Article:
Congress established Yellowstone as the world’s first national park in 1872. Nowhere, including New Zealand and Iceland, are there as many geysers as in Yellowstone. The latest volcanic eruption occurred here 640,000 years ago and spewed out nearly 240 cubic miles of debris. The present central portion of the park collapsed, forming a 30 by 45 mile caldera, or basin. The magmatic heat powering those eruptions still powers the park’s geysers, hot springs, fumaroles, and mudpots.
We’ve been to Yellowstone before – winter and summer – so we limited this trip to the southeast side of the park. We entered the park via the south entrance and stopped at Grant Village for lunch. We traveled along Yellowstone Lake (North America’s largest mountain lake) past Natural Bridge, Bridge Bay and Fishing Bridge. Yellowstone Lake is 20 miles long, 14 miles wide, and 430 feet deep at its deepest point. Our only wildlife sighting was an elk crossing the road and bringing traffic to a halt while he meandered around deciding where to head next. What a rack he had! Evidence of the devastating fires of the 80's is visible everywhere -- many of the destroyed trees still stand but are now surrounded by new trees. The park is still magnificent and a favorite.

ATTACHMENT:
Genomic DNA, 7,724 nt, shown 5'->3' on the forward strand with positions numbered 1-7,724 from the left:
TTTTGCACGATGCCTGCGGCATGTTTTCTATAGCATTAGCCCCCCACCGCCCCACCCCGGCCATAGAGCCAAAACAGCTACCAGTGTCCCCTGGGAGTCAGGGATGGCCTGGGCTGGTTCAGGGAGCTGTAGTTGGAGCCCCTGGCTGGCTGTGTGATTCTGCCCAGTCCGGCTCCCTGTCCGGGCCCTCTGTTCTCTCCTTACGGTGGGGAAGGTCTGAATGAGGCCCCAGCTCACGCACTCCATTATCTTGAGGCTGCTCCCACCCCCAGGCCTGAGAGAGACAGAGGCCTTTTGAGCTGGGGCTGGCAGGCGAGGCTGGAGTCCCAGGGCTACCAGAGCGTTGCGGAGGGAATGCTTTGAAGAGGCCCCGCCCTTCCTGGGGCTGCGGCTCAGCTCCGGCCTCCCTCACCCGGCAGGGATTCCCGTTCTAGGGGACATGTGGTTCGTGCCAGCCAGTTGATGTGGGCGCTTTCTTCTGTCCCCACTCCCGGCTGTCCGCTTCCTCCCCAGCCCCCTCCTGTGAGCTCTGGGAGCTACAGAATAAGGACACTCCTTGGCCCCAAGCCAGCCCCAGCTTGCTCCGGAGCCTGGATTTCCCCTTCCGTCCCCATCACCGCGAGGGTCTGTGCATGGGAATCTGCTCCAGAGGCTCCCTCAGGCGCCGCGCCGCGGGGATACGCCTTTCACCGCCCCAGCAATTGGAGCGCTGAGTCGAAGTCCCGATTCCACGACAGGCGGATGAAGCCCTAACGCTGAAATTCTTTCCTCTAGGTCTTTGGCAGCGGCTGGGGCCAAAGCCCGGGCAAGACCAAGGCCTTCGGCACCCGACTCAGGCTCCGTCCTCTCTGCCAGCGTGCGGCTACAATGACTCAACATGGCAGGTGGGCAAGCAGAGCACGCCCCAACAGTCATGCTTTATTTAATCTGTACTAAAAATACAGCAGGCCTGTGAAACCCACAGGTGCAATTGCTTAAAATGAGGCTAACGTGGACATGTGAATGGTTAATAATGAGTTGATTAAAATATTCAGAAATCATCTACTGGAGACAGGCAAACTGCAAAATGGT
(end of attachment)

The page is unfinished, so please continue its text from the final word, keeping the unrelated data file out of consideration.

|Waiting on lunch|
|Geysers at Yellowstone Lake|
|New growth following fires in 80's|
|Sunset at the Campground|